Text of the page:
After years of Professor Nakamura’s hard work, in 1993 Nichia announced that it had patented its first blue LED light. From that moment on, Nakamura dedicated the rest of his career at Nichia to perfecting his discoveries, encouraging Nichia to develop white LED lights and himself inventing the blue laser diode, previously considered almost impossible.
In 2000, Professor Nakamura left Nichia to accept a faculty position at the University of California Santa Barbara, where he serves as Research Director of the Solid State Lighting & Energy Electronics Center and The Cree Chair in Solid State Lighting & Displays, and continues to supervise research.
On October 7, 2014, Professor Nakamura, Akasaki, and Amano were awarded the Nobel Prize in Physics for the invention of the blue light-emitting diode. UCSB Chancellor Henry Yang called it “a most exciting and joyful day of celebration” for the campus community, adding that since his arrival at UCSB, Professor Nakamura had “been a pioneer of not only a new field of research, but of a scientific revolution.”
While many others in his shoes might see the Nobel Prize as the pinnacle of their career, Professor Nakamura shows no signs of slowing down. He has been the recipient of the 2015 Global Energy Prize, the 2018 Zayed Future Energy Prize, the 2020 National Academy of Science (NAS) Award for the Industrial Application of Science, and the 2021 Queen Elizabeth Prize for Engineering, among many others. He holds more than 200 US patents and over 175 Japanese patents, and has published over 730 papers in his field.
In an interview with Brunswick’s Jessica Gang, a recent UCSB alumnus, Professor Nakamura sheds light on how his time at UCSB has shaped his post-Nobel career, what circumstances separate his experience in the US from his past in Japan, and how the COVID-19 pandemic has affected his relationship with his students in unexpected but not altogether unwelcome ways.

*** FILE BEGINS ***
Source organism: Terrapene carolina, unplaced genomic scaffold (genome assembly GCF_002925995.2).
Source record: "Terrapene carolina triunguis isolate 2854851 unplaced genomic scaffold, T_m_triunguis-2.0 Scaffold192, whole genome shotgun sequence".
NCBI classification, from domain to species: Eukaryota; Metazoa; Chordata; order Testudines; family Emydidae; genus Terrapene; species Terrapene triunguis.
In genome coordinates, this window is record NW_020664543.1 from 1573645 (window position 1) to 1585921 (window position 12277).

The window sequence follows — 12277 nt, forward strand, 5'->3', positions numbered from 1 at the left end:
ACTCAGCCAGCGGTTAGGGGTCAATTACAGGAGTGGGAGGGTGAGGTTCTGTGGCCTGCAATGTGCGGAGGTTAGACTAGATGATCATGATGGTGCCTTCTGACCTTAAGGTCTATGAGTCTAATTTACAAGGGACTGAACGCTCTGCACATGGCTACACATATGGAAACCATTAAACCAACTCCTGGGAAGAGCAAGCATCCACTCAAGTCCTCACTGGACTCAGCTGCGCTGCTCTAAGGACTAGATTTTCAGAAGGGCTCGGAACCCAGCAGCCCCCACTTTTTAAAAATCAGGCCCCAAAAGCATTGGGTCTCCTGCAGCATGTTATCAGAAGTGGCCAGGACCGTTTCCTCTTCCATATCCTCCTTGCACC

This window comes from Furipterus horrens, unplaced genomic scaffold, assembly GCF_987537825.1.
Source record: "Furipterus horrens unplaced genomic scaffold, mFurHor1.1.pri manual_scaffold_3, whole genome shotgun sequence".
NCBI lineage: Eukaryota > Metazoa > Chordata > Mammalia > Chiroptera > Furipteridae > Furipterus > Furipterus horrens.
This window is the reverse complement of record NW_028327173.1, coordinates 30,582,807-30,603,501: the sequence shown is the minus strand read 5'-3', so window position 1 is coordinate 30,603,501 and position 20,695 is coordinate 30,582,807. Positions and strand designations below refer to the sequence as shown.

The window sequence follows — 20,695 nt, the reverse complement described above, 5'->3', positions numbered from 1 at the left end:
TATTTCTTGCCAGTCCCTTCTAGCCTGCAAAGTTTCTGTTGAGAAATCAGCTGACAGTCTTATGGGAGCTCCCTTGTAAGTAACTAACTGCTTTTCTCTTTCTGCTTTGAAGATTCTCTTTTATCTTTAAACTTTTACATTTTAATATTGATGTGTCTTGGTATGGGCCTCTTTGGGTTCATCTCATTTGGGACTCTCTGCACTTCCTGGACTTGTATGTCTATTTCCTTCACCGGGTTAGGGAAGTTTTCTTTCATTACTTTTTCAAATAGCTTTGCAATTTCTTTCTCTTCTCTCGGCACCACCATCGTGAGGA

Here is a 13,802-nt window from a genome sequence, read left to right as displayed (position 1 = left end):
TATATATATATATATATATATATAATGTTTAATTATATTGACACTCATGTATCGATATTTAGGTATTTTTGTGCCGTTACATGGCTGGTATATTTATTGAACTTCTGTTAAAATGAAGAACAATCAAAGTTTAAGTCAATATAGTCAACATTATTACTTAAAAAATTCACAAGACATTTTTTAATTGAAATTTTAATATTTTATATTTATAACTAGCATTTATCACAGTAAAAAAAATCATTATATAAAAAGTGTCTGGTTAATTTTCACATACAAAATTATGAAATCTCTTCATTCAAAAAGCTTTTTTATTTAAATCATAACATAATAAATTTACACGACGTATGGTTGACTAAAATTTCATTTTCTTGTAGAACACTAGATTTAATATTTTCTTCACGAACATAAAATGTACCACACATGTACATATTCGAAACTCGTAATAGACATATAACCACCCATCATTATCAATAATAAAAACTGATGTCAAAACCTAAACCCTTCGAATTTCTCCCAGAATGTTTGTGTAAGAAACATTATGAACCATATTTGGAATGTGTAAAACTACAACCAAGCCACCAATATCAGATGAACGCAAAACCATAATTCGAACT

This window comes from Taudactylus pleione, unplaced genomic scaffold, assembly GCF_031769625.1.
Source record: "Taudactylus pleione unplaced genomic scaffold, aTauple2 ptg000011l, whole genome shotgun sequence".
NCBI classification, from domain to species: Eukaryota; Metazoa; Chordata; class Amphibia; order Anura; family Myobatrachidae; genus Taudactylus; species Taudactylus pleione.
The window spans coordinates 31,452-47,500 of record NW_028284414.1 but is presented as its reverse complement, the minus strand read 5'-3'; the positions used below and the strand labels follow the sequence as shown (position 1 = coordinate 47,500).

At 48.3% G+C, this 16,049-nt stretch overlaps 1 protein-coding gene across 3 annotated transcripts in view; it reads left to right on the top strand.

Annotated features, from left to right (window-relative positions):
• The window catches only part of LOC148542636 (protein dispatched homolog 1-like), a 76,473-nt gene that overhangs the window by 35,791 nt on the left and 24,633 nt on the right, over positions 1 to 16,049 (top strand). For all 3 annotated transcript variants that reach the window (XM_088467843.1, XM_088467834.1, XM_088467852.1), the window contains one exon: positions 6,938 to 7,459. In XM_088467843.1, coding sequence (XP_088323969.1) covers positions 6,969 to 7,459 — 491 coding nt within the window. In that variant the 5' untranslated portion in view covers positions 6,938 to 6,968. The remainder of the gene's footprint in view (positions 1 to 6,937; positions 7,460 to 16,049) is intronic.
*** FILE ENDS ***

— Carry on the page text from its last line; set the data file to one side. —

Are there any qualities that you believe it is essential for inventors to have?
There are so many inventors. In my case, I think about one thing very deeply. I don’t have common sense [laughter]. I know small things, narrow things. I easily forget people’s names. I easily forget the location of places. I can’t remember those things because always I think about one thing—my research.
Just my research, always. Even within my research—just one thing. I have to solve this one thing. For 24 hours, I am always thinking about this problem deeply, until I can solve it. That is my style. But you know, other inventors have different styles.
For many years, you worked alone to create the blue LED, spending day and night at work. What gave you the strength to continue dedicating so much time to a project with no guarantee of success?
From childhood, I loved to think deeply. For example, I was born near the ocean. So I always went to the beach when I was a small child. And I watched the sea and the ships going past. So I’m thinking about where the ship is going and how the ship is moving. I was just alone, always thinking about those things deeply.
Since childhood, if I found one curious thing, I always thought about it. When I joined the University of Tokushima, for the first three years, at the university, class was so boring. Just taking classes and going back. You know, it’s so boring. But in the third year, I started research at the university. And research was interesting for me because I did my research myself and I got some data. I had to think deeply. I loved to work to solve why I got this data. I loved to work on experiments. I started being curious about research myself and continue to today, too.
Right now, I work together with students. Students get strange research data, and always, I think about that curious, strange data with them. “Why did we get this result?” I want to solve this problem.
So that’s the reason. I continuously worked on the LED. Just researching to invent the blue LED, getting all kinds of data and experiment results. I loved working for those results. Because that was most interesting to me.